Algebra and Number Theory

Faculty members involved

Adam Clay (link). The study of group actions on partial ordered and ordered sets has experienced a revival in recent years due to new connections with topology and geometric group theory. As such, many modern problems of a topological flavour (problems related to braid groups, knot groups, and 3-manifold fundamental groups, for example) have arisen for which few classical theorems are applicable. My research therefore focuses on developing modern theorems and tools, specifically relating to orderable groups and their generalizations, for application to problems in low-dimensional topology.

Jaydeep Chipalkatti (link). The classical invariant theory of binary forms is a subject whose origins go back to the nineteenth century. It was then practised by several mathematicians in Europe; inter alia, Cayley, Salmon and Sylvester in England, Clebsch, Gordan and Hilbert in Germany and Hermite in France. Its central theme is to consider the action of the general linear group of 2 X 2 matrices on homogeneous forms of a fixed degree in two variables. This gives rise to covariants, i.e., polynomials which vary 'in step with' the group action.

These covariants show up prominently in many geometric questions involving the space of binary forms. For instance, a binary form has a double root exactly when its discriminant (which is a covariant) vanishes. My work involves several such geometric questions and the covariants implicated in them. In particular, I have worked on the Hermite invariant, as well as generalizations of the discriminant answering to more complicated distributions of roots.

Steve Kirkland (link) works in the areas of matrix theory and graph theory, with particular interest in the interplay between the two. His research in combinatorial matrix theory examines how key matrix properties, especially eigenvalue and eigenvector properties, are influenced by the zero-nonzero pattern of the entries of matrices in question. He also works in spectral graph theory, focusing on how spectral properties of various matrices associated with a graph (such as the Laplacian and signless Laplacian matrices) reflect structural properties of the graph such as connectivity and biparticity. He is also interested in the use of spectral graph theory in applied settings, including food webs, protein interaction networks, and quantum walks on graphs.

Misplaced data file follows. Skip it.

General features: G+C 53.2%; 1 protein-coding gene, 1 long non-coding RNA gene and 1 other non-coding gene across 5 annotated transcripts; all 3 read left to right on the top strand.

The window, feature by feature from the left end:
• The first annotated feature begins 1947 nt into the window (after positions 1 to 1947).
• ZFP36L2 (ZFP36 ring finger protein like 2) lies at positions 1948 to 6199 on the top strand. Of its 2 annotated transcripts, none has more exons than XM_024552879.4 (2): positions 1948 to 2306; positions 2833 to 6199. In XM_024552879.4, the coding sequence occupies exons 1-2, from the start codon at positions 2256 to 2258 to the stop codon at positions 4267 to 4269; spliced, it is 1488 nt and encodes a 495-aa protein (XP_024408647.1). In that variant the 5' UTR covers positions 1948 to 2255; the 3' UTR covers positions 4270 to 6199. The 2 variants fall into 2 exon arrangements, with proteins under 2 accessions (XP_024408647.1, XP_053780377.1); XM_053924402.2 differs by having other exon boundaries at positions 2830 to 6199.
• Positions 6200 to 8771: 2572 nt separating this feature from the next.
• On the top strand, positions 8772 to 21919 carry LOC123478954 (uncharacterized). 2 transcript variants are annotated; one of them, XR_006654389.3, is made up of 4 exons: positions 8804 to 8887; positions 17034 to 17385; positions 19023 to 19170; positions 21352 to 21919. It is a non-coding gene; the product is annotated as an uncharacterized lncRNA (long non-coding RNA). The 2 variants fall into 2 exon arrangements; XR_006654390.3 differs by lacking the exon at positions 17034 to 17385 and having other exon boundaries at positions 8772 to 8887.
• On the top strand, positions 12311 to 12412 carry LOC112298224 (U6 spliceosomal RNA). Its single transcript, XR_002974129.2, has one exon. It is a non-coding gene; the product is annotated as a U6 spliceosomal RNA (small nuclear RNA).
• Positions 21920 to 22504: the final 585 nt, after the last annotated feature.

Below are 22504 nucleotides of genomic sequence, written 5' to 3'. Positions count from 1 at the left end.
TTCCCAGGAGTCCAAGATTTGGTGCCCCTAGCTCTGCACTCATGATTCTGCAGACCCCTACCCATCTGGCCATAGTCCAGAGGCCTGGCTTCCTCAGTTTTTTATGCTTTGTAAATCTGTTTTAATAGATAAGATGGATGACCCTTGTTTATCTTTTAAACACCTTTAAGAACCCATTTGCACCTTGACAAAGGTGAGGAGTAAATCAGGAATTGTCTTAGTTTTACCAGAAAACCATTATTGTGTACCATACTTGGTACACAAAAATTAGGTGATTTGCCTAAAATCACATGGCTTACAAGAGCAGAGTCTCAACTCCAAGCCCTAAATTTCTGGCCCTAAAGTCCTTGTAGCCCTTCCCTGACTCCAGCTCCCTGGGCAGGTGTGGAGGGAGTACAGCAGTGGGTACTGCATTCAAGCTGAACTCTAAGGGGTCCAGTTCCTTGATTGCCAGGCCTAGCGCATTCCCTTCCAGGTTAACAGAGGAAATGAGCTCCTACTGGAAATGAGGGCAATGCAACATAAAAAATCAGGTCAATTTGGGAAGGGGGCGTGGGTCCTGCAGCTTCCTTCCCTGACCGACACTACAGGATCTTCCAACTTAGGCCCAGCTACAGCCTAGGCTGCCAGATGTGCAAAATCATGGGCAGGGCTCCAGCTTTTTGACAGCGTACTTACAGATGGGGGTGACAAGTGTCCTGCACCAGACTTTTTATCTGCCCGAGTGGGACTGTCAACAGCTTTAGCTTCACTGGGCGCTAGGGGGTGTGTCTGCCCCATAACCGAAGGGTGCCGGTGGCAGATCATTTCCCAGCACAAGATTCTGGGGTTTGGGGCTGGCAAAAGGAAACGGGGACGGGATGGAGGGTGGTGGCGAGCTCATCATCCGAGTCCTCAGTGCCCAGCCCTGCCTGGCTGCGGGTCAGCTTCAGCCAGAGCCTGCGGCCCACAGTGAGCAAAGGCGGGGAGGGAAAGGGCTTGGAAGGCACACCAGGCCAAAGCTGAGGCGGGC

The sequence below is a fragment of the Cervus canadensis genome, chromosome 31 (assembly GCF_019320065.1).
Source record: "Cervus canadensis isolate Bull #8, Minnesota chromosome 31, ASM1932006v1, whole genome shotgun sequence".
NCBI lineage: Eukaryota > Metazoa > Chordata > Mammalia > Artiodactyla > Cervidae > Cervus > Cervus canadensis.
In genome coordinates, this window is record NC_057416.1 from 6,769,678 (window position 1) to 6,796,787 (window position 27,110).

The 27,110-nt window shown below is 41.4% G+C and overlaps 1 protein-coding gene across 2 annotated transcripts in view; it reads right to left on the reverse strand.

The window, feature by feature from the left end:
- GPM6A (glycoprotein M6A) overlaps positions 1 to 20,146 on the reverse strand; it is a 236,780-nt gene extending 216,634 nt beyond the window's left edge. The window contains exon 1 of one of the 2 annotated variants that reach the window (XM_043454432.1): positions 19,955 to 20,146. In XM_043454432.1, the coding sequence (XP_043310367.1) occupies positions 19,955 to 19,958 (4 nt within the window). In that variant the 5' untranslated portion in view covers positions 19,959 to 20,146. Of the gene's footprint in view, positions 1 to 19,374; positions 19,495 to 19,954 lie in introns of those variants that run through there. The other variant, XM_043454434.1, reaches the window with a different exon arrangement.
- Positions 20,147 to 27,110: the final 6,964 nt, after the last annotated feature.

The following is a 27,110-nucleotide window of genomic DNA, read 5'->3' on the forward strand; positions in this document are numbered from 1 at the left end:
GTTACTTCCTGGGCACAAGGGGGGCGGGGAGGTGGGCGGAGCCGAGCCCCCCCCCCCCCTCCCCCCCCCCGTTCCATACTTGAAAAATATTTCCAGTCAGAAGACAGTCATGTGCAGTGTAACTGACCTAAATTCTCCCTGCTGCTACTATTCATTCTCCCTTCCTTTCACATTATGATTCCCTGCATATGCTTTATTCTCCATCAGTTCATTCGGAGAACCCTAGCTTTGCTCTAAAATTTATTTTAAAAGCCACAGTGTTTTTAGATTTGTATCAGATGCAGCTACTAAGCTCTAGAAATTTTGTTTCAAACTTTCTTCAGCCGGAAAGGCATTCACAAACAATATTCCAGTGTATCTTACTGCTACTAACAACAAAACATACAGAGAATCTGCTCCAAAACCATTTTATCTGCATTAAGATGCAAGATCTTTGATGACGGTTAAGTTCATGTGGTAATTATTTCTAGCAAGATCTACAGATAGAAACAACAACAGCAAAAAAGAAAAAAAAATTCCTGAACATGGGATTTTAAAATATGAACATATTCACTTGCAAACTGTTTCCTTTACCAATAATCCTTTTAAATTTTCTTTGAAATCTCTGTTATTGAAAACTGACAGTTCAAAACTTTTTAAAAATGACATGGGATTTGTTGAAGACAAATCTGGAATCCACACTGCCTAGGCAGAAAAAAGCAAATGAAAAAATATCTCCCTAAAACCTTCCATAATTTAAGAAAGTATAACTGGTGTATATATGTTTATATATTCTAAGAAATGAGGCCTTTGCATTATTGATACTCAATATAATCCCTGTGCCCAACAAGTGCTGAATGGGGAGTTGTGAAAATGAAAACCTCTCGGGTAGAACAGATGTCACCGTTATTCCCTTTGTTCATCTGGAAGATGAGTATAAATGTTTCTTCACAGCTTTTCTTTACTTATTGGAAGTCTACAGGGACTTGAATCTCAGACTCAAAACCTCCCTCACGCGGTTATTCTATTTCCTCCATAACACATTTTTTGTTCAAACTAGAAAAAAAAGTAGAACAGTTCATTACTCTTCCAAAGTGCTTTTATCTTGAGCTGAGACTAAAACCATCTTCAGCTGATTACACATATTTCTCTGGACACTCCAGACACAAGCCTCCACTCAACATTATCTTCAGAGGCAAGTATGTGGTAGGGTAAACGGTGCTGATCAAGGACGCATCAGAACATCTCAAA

He also has an ongoing interest in entrywise nonnegative matrices and their applications, and has worked extensively on spectral properties of stochastic matrices. The latter are central to the analysis of discrete time, time homogeneous Markov chains on finite state spaces. His research in this direction includes results on stationary vectors and coefficients of ergodicity for stochastic matrices with specified directed graphs.

Thomas Kucera (link) works in mathematical logic (model theory) and applications of model theory to module theory and ring theory. His particular interest is in the structure of injective modules and related objects, such as pure-injectives, and their connections to parts of ring theory, especially non-commutative localization.

The key concept is that of a pure-injective module, which has natural, well-motivated definitions both as an object of interest in mathematical logic and as an object of interest in algebra. Injective modules over (even one-sided) noetherian rings are natural examples of a special kind of pure-injective module, called "totally transcendental". It is hoped that model-theoretic techniques for studying structural questions will lead to interesting and useful purely algebraic results.

Siddarth Sankaran (link) Fermat's last theorem says that there are no solutions to the equation \( x^n + y^n = z^n \) with \(x\), \(y\), \(n\), \(z\) integers and \(n>2\); its proof was completed by Andrew Wiles more than 350 years after the problem first appeared. The significance of the proof, however, went far beyond settling this long-standing conjecture: it illustrated a profound connection between the arithmetic of certain geometric ojects (elliptic curves) and objects from number theory (automorphic forms). Relations of this spirit are at the heart of many of the key questions and conjectures in modern number theory, including the Birch-Swinnerton-Dyer conjectures and their generalizations and the Langlands programme.